Once pathologic diagnosis via skin biopsy confirms BPDCN, it is necessary to determine primary and secondary sites of involvement. Additional screening via PET/CT scan, bone marrow biopsy, and peripheral blood flow will show involvement in bone marrow, lymph nodes, and viscera.
CNS involvement, a common problem that is often present at diagnosis, is usually silent on presentation. Flow cytometry can be performed to determine the level of occult CNS involvement.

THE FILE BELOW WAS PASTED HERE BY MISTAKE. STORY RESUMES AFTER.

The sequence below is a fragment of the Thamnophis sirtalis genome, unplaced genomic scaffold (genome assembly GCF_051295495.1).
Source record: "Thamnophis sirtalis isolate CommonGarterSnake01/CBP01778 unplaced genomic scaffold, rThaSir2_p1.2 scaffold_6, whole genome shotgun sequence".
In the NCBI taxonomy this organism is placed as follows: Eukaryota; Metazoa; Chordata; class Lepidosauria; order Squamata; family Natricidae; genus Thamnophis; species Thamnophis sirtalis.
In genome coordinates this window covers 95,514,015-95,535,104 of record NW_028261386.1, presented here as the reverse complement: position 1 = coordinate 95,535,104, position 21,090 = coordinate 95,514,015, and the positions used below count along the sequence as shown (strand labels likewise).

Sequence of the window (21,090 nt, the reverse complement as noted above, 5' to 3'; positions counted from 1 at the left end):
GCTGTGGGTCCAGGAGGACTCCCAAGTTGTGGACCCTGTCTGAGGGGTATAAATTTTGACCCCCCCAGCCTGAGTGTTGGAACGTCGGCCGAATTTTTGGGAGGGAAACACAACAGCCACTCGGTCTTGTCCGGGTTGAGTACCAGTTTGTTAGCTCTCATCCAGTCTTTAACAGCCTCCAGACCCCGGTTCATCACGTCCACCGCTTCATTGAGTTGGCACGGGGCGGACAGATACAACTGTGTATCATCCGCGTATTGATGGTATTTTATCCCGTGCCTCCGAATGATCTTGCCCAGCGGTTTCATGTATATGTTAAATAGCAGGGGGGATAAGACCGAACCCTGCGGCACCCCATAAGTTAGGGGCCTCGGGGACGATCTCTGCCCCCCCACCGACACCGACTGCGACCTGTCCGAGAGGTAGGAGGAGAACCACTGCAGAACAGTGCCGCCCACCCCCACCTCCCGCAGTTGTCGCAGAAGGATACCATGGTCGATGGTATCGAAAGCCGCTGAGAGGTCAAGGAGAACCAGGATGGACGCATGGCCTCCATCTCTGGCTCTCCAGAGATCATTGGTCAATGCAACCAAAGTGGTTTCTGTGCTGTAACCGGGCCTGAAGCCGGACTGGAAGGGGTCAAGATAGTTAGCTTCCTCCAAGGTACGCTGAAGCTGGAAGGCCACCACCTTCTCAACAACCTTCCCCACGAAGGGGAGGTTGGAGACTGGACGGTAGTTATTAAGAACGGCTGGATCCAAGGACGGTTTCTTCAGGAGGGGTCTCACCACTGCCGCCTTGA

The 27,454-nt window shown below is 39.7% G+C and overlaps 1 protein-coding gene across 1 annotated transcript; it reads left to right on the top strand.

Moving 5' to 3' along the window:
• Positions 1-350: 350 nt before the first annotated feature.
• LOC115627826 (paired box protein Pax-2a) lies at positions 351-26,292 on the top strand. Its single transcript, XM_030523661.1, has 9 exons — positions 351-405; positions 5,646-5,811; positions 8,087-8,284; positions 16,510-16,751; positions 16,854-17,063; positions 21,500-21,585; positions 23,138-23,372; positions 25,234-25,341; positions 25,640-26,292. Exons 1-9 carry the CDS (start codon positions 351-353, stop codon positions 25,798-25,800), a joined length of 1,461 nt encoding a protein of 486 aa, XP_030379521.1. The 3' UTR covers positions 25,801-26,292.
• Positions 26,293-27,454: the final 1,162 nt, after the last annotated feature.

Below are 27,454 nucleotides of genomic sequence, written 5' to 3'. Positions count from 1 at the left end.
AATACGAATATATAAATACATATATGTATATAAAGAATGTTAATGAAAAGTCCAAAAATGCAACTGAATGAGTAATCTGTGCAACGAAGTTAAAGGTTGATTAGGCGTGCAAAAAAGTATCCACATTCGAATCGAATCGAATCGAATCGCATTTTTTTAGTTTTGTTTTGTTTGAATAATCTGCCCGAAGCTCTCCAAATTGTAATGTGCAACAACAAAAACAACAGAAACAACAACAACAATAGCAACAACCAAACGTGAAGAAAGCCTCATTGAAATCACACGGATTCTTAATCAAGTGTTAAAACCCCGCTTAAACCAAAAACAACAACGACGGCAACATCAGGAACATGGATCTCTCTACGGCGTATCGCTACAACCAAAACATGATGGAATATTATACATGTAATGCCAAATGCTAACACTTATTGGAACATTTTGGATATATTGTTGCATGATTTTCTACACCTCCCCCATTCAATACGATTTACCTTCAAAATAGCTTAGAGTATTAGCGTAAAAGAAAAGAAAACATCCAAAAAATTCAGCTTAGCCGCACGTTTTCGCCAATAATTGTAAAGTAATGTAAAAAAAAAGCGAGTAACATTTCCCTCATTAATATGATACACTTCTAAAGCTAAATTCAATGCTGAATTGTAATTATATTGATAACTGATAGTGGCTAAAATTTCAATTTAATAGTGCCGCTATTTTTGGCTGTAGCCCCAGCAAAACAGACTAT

Cytopenia, due to bone marrow involvement and determined by CBC, often manifests as symptoms of fatigue, fever, bleeding, and bruising.
As the differential diagnosis in BPDCN is fairly broad, a team approach to diagnosis and treatment is best.
Learn more about predictive markers and management of BPDCN.
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Cite this: Emmanuel C. Besa. Fast Five Quiz: Blastic Plasmacytoid Dendritic Cell Neoplasm Presentation and Diagnosis - Medscape - Feb 23, 2021.